1962Les Paul’s contract with Gibson ends. Years later, Les disavows the new SG-style Les Paul even though he is shown holding it in a Gibson catalog in the 1960s.
1963Mary Ford separates from Les Paul. Les decides he does not want his name on any new Gibson guitars to avoid having to split the royalties with Mary. Les Paul Standard (with SG-style body) renamed SG Standard. Les Paul Custom (with SG-style body) renamed SG Custom. Les Paul Junior (with SG-style body) renamed SG Junior. Between 1963 to 1968 there were no new Les Paul models produced by Gibson.

Here is a breakdown of each Les Paul’s transition to SG.

Les Paul modelRounded double-cutawaySG body styleSG name
Les Paul Juniormid-19581961late 1963 SG Junior
Les Paul TVmid-19581961late 1959 SG TV
Les Paul Special195919611961 SG Special
Les Paul StandardDid not have1961late 1963 SG standard
Les Paul Custom1961Later in 1961late 1963 SG Custom

Current SG Models

Gibson USA

As the name indicates, Gibson USA SGs are manufactured in the United States. Today, the four foundation models are the Special, Standard, Supreme, and Select.


Gibson SG Special
Gibson SG Special

SG Special

This is the SG for the guitarist who wants a rock workhorse without the frills.

  • Beveled mahogany body
  • Set mahogany neck with rounded profile
  • Tune-o-matic bridge with stopbar tailpiece
  • Rosewood fingerboard with dot inlays
  • Open-coil 490R alnico magnet humbucker (neck)
  • Open-coil 490T alnico magnet humbucker (bridge)
  • 2 volume knobs, 2 tone knobs, 3-way switch
  • Chrome hardware
  • Scale length: 24-3/4"
  • Nut width: 1-11/16"


Gibson SG Standard
Gibson SG Standard

SG Standard

Compared to the SG Special, the SG Standard has neck binding, trapezoid
neck inlays, a hotter bridge pickup, and is available in Heritage Cherry finish.

  • Bound rosewood fingerboard with trapezoid inlays
  • 490R humbucker in the neck position
  • 498T humbucker in the bridge position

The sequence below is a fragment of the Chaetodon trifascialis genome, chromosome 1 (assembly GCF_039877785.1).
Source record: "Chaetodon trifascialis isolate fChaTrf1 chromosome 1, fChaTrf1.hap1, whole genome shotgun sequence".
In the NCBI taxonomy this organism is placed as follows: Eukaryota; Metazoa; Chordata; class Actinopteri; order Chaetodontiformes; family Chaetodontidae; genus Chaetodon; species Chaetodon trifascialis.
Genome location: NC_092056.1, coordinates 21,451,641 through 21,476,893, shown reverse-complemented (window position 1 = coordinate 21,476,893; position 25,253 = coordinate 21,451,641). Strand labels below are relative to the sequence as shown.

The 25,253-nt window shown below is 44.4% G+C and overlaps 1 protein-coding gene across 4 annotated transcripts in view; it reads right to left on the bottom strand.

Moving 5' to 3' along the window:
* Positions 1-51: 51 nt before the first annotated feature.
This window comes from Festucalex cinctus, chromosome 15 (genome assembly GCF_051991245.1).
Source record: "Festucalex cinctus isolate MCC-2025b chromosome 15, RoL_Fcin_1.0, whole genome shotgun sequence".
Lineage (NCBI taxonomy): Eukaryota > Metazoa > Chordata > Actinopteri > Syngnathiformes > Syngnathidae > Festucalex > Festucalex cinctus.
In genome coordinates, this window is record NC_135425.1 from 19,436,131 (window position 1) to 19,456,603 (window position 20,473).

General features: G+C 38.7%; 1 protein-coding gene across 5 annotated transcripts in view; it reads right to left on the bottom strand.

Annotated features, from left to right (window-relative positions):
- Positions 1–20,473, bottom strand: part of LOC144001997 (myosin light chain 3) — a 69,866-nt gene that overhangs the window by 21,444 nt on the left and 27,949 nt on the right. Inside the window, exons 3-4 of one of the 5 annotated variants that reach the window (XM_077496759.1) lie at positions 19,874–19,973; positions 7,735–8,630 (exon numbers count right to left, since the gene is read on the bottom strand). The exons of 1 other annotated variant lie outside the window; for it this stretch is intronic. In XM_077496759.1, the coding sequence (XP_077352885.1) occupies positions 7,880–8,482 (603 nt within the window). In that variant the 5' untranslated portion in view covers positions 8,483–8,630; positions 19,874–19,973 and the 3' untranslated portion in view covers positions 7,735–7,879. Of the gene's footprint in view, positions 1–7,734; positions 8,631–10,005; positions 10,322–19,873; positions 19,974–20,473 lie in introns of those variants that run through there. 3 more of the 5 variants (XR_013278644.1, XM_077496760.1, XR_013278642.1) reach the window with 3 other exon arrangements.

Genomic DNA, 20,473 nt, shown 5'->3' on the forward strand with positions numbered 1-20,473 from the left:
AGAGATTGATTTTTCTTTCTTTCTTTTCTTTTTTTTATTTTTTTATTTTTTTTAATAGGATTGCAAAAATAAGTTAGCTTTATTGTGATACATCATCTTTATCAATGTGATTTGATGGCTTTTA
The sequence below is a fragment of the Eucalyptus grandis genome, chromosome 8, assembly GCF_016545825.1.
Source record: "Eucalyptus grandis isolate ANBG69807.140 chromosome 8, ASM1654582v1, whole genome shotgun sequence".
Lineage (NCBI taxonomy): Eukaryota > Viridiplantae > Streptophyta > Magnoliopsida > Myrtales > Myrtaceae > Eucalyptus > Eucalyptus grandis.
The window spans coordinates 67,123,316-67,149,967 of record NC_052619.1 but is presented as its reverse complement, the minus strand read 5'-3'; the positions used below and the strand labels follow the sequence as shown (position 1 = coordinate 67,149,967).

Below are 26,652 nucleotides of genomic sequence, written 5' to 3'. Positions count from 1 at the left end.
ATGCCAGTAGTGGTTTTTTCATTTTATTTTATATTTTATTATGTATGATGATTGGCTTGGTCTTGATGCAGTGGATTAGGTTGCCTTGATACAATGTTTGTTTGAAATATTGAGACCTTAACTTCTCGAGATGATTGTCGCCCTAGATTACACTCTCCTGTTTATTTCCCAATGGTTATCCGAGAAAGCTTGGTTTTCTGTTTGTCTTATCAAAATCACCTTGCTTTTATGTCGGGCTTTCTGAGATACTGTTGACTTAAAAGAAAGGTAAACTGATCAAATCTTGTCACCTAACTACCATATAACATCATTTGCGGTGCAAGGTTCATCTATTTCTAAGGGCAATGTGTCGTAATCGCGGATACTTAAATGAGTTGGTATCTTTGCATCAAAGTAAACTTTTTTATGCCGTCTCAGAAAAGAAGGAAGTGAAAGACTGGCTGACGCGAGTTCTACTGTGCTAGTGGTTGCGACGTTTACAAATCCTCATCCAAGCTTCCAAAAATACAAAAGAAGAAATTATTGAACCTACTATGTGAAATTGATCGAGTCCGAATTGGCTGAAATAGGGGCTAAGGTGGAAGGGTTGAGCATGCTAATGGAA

• Crest headstock inlay


Gibson SG Supreme
Gibson SG Supreme

SG Supreme

The Supreme features a striking flamed maple top like that on Les Paul models.

  • AA flamed maple top
  • ’60s-style slim-taper neck
  • Ebony fingerboard
  • ’57 Classic humbuckers
  • Split diamond headstock inlay
  • Gold hardware on select models
Gibson SG Select
Gibson SG Select

SG Select

The prettiest of the SGs.

  • AAA flamed maple top
  • Antique top binding
  • AAA flamed maple neck
  • Antique fingerboard binding
  • Gold-plated hardware
  • 490R humbucker in the neck position
  • 498T humbucker in the bridge position
Gibson SG ’61 Reissue
Gibson SG ’61 Reissue

SG ’61 Reissue

Faithful to the features set of the SG Standard released in 1961.

  • Small pickguard
  • 1960 slim taper neck
  • Nickel-plated hardware
  • 1957 Classic humbuckers
Gibson SG-3
Gibson SG-3

In addition to these foundation SG models, there are several
other models you should become familiar with:


Three pickup configuration for more tone choices.

  • 3 ’57 Classic Gold humbuckers (bridge pickup is “57 Classic Plus, a hotter pickup)
  • Gold-plated hardware
  • One volume, one tone, pickup select rotary switch with 6-position dial pointer
  • Antique fingerboard binding
Gibson SG GT
Gibson SG GT


A racing machine with lots of chrome.

  • Classic ’61 SG neck
  • Ebony fingerboard
  • Neck binding
  • Chrome-plated hardware
  • Chrome/Mirror trapezoid neck inlays
  • Chrome knurl knobs
  • Tone-Pro chrome Tune-o-matic tailpiece
  • Locking metal button Grover tuners
  • 490R humbucker in the neck position
  • 498T humbucker in the bridge position
Gibson SG Menace
Gibson SG Menace

SG Menace

A guitar that exudes the power of metal. Available only in flat black.

  • ’60s-style neck
  • Ebony fretboard
  • Gold-tinted alloy frets
  • Brass knuckles inlays
  • Black chrome hardwood
  • Black speed knobs
  • Black chrome Grover kidney tuners
  • 490R/498T Smoky Coils humbuckers with brass stud
Gibson SG Goddess
Gibson SG Goddess

SG Goddess

A part of Gibson’s female-oriented line.

  • ’60s-style neck
  • Bound ebony fretboard
  • Pearloid trapezoid inlays
  • Chrome hardware
  • Chrome top hat knobs
  • Auto trim tuners
  • 490R humbucker in the neck position
  • 498T humbucker in the bridge position
  • One volume, one tone, 3-way switch


Gibson Custom Shop

Gibson was the first major guitar manufacturer to establish a custom shop outside of its regular production line. The guitars produced by the Custom Shop are the result of even more hands-on craftsmanship. And for materials, the Gibson Custom Shop is even more selective—“hyper selective”—in choosing only the highest-quality mahogany.

Gibson SG GT
Gibson Custom Shop SG Standard Historic Reissue

Gibson Custom Shop SG Standard
Historic Reissue

  • Solid mahogany body
  • One-piece mahogany neck
  • Bound rosewood fretboard